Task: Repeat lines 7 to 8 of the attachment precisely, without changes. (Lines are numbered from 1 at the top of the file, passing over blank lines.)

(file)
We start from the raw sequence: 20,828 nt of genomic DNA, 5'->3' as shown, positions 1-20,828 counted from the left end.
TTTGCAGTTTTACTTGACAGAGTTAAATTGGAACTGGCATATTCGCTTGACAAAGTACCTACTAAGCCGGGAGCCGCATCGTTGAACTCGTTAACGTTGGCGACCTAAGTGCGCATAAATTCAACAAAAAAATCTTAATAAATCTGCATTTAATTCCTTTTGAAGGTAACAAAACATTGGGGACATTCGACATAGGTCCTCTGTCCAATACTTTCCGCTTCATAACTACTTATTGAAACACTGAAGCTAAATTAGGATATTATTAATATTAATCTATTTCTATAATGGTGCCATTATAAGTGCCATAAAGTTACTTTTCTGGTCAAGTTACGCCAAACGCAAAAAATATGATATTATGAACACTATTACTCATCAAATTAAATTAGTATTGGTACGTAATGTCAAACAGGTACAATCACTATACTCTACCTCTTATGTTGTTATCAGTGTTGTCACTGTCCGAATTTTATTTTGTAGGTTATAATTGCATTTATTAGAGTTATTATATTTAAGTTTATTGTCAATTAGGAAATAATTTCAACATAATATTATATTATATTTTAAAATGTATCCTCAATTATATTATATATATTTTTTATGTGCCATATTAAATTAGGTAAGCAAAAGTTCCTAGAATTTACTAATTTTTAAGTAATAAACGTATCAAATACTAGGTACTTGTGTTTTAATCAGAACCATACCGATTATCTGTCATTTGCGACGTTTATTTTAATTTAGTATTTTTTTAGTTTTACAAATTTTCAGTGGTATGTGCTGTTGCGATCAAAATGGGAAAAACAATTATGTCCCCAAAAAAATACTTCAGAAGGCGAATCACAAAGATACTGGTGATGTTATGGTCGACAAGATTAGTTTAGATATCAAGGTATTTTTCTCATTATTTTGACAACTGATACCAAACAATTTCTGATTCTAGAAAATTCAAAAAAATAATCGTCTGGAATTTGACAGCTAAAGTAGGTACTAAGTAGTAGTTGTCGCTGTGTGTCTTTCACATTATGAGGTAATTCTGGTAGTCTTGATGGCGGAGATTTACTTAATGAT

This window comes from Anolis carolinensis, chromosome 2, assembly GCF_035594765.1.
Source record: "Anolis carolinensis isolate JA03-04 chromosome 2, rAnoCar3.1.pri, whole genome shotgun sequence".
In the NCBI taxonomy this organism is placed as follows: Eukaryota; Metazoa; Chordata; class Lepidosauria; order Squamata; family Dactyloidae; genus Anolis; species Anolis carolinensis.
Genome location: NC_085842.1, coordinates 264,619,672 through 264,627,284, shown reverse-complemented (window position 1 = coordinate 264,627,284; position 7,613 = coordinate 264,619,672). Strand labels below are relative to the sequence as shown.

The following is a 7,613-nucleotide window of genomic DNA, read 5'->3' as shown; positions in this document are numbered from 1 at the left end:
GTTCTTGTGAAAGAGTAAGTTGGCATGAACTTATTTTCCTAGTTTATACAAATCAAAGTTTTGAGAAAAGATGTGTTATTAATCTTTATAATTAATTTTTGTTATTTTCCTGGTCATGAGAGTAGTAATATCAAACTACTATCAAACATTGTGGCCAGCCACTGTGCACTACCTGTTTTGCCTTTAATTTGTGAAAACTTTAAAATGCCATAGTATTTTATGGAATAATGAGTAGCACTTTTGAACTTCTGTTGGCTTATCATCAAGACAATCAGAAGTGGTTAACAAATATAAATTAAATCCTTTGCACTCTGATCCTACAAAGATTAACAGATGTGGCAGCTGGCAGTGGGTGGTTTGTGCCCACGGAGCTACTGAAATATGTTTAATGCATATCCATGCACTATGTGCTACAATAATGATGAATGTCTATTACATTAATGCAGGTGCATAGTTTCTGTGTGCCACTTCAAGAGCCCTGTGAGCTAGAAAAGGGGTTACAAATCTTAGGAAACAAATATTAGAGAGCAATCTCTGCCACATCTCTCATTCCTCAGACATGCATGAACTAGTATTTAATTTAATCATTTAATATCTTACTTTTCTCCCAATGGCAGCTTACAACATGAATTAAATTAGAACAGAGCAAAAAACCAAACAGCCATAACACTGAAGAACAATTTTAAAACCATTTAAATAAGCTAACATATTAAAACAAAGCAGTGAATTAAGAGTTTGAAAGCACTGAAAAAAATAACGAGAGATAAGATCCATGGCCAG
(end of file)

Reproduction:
The following is a 7,613-nucleotide window of genomic DNA, read 5'->3' as shown; positions in this document are numbered from 1 at the left end:
GTTCTTGTGAAAGAGTAAGTTGGCATGAACTTATTTTCCTAGTTTATACAAATCAAAGTTTTGAGAAAAGATGTGTTATTAATCTTTATAATTAATTTTTGTTATTTTCCTGGTCATGAGAGTAGTAATATCAAACTACTATCAAACATTGTGGCCAGCCACTGTGCACTACCTGTTTTGCCTTTAATTTGTGAAAACTTTAAAATGCCATAGTATTTTATGGAATAATGAGTAGCACTTTTGAACTTCTGTTGGCTTATCATCAAGACAATCAGAAGTGGTTAACAAATATAAATTAAATCCTTTGCACTCTGATCCTACAAAGATTAACAGATGTGGCAGCTGGCAGTGGGTGGTTTGTGCCCACGGAGCTACTGAAATATGTTTAATGCATATCCATGCACTATGTGCTACAATAATGATGAATGTCTATTACATTAATGCAGGTGCATAGTTTCTGTGTGCCACTTCAAGAGCCCTGTGAGCTAGAAAAGGGGTTACAAATCTTAGGAAACAAATATTAGAGAGCAATCTCTGCCACATCTCTCATTCCTCAGACATGCATGAACTAGTATTTAATTTAATCATTTAATATCTTACTTTTCTCCCAATGGCAGCTTACAACATGAATTAAATTAGAACAGAGCAAAAAACCAAACAGCCATAACACTGAAGAACAATTTTAAAACCATTTAAATAAGCTAACATATTAAAACAAAGCAGTGAATTAAGAGTTTGAAAGCACTGAAAAAAATAACGAGAGATAAGATCCATGGCCAG